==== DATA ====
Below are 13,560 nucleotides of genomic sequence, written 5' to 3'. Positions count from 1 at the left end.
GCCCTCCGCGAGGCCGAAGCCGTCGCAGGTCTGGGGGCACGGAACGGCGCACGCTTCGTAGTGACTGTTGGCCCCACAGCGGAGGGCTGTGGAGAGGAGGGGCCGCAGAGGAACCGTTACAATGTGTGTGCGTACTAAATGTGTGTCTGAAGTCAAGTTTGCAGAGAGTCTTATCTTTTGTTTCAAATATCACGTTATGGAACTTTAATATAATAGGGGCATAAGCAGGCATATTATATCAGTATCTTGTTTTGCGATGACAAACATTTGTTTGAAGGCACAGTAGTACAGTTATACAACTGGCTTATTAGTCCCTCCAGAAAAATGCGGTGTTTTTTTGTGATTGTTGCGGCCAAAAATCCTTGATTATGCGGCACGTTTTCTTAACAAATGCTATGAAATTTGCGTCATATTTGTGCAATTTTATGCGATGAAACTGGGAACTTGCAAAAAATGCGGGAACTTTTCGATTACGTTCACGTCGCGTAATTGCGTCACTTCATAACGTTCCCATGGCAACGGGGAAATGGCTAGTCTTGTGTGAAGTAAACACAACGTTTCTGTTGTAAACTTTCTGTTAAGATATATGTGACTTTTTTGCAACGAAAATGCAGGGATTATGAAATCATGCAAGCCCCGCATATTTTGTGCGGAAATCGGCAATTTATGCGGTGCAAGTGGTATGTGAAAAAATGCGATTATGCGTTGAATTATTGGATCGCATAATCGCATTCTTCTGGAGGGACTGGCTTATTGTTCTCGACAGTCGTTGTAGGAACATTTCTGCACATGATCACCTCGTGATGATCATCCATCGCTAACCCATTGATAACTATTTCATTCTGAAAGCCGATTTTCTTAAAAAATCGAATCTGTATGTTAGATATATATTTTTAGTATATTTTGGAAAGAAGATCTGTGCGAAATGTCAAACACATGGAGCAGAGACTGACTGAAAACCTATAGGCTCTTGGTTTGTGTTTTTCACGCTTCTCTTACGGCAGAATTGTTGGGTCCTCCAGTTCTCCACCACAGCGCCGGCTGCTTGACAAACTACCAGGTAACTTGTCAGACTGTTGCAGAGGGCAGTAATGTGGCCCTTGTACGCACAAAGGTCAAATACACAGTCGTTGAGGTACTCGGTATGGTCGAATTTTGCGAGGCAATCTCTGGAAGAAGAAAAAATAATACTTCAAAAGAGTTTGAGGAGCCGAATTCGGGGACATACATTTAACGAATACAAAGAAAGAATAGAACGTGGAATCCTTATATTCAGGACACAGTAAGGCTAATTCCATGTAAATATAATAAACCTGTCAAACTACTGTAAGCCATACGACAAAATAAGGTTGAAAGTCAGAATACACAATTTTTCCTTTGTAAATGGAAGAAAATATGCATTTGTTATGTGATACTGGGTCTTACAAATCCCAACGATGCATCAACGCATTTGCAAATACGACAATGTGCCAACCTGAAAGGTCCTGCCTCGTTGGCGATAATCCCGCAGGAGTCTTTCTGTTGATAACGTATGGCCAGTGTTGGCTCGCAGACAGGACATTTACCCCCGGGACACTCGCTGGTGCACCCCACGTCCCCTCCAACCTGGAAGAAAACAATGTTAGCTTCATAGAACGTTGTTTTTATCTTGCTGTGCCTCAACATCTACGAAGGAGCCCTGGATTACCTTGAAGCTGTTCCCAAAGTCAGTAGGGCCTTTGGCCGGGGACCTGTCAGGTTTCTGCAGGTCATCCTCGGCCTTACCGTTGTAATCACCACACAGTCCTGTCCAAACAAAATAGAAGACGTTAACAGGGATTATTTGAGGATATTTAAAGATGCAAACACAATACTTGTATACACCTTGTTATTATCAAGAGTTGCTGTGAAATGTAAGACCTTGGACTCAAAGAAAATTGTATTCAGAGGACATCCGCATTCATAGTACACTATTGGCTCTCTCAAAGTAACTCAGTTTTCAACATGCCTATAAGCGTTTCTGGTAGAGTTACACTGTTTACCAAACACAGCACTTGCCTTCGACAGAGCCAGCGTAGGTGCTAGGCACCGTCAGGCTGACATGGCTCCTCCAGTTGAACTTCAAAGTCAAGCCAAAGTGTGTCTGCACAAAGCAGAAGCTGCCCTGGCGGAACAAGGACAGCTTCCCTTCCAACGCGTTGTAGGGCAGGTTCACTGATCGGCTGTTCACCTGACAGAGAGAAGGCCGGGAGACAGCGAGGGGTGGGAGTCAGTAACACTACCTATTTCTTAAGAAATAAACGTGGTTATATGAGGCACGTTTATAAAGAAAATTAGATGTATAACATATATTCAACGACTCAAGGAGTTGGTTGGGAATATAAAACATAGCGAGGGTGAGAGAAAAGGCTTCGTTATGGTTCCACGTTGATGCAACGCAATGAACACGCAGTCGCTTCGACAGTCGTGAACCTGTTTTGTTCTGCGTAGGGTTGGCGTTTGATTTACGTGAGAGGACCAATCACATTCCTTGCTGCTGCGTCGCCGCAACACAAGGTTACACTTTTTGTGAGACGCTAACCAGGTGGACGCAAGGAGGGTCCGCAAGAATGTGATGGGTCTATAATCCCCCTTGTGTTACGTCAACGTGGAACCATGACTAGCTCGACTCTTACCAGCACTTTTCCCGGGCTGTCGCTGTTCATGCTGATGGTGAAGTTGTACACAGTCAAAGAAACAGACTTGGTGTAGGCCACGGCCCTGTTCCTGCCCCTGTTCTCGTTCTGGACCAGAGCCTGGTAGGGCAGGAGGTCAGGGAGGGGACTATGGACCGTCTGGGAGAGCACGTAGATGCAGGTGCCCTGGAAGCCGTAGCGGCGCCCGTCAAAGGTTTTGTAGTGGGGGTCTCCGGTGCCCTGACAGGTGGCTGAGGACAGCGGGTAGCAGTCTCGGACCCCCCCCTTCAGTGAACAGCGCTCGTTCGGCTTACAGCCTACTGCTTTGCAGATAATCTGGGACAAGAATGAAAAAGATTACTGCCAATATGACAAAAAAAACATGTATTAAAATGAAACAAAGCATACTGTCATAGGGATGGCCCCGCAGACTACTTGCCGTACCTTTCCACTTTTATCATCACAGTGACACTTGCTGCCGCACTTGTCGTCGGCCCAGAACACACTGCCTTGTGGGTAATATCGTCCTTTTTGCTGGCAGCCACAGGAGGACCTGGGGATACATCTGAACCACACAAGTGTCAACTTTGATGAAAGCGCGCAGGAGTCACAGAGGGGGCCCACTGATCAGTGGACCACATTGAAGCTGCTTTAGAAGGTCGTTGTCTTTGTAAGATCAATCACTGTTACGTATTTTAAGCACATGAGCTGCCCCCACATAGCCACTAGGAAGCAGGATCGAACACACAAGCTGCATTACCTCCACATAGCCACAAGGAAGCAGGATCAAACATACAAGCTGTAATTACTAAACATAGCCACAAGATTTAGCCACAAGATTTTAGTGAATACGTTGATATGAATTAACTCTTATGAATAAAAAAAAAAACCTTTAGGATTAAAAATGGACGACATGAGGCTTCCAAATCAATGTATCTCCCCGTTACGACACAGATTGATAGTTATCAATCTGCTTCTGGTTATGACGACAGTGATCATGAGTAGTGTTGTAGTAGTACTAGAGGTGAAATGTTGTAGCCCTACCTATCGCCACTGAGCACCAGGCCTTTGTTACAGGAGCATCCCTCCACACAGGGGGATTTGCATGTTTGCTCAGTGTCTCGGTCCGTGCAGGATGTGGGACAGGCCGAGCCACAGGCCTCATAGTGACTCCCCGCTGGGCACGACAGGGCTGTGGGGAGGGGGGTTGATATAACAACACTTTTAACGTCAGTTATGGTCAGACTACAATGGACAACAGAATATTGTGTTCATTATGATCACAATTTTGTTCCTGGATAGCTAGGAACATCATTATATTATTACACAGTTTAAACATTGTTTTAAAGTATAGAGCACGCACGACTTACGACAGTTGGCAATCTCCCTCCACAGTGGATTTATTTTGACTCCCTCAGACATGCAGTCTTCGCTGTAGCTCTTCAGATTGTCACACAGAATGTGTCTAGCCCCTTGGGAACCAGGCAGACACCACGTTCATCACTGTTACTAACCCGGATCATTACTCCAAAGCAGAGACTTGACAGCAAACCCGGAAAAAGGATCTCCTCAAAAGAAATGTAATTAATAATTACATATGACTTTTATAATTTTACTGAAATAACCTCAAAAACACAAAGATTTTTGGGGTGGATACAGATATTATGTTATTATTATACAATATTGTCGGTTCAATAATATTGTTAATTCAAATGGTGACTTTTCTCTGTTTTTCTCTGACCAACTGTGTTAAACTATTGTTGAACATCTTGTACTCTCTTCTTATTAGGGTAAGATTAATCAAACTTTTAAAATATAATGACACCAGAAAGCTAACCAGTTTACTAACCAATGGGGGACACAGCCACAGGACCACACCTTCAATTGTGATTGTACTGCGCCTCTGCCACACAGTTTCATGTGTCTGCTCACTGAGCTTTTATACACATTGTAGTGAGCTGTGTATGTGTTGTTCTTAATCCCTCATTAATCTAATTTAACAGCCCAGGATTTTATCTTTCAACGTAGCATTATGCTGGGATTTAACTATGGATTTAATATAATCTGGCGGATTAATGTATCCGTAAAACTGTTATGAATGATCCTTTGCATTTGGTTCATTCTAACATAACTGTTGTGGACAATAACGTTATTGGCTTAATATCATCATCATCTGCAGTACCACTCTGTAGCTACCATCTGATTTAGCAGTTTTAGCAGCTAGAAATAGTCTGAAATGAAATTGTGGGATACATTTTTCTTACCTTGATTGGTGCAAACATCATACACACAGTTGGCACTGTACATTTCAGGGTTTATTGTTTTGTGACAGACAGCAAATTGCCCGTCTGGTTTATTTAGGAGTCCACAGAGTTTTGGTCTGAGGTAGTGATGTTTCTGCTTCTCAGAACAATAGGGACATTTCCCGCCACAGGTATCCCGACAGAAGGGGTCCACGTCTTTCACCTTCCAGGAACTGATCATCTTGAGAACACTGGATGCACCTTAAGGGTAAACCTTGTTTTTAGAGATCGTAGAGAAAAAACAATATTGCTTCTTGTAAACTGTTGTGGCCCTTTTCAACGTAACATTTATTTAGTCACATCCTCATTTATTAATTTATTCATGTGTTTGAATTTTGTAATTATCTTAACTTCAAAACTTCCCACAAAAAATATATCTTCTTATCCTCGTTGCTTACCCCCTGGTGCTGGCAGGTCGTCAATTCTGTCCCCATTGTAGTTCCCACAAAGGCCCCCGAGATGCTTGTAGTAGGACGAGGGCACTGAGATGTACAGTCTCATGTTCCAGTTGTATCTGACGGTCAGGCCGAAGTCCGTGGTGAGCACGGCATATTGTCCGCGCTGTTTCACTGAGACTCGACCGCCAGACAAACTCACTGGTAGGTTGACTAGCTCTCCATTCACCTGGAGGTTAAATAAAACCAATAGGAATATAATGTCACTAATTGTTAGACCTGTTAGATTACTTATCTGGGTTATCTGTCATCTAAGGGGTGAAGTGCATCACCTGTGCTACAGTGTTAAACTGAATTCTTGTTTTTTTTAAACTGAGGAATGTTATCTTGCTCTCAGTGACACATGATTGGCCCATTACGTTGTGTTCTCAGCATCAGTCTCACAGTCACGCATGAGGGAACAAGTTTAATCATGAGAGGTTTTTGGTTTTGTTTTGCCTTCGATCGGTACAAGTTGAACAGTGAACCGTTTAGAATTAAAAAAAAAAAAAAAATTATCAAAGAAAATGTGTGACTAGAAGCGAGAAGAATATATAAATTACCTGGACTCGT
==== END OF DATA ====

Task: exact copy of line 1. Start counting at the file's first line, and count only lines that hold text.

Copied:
Below are 13,560 nucleotides of genomic sequence, written 5' to 3'. Positions count from 1 at the left end.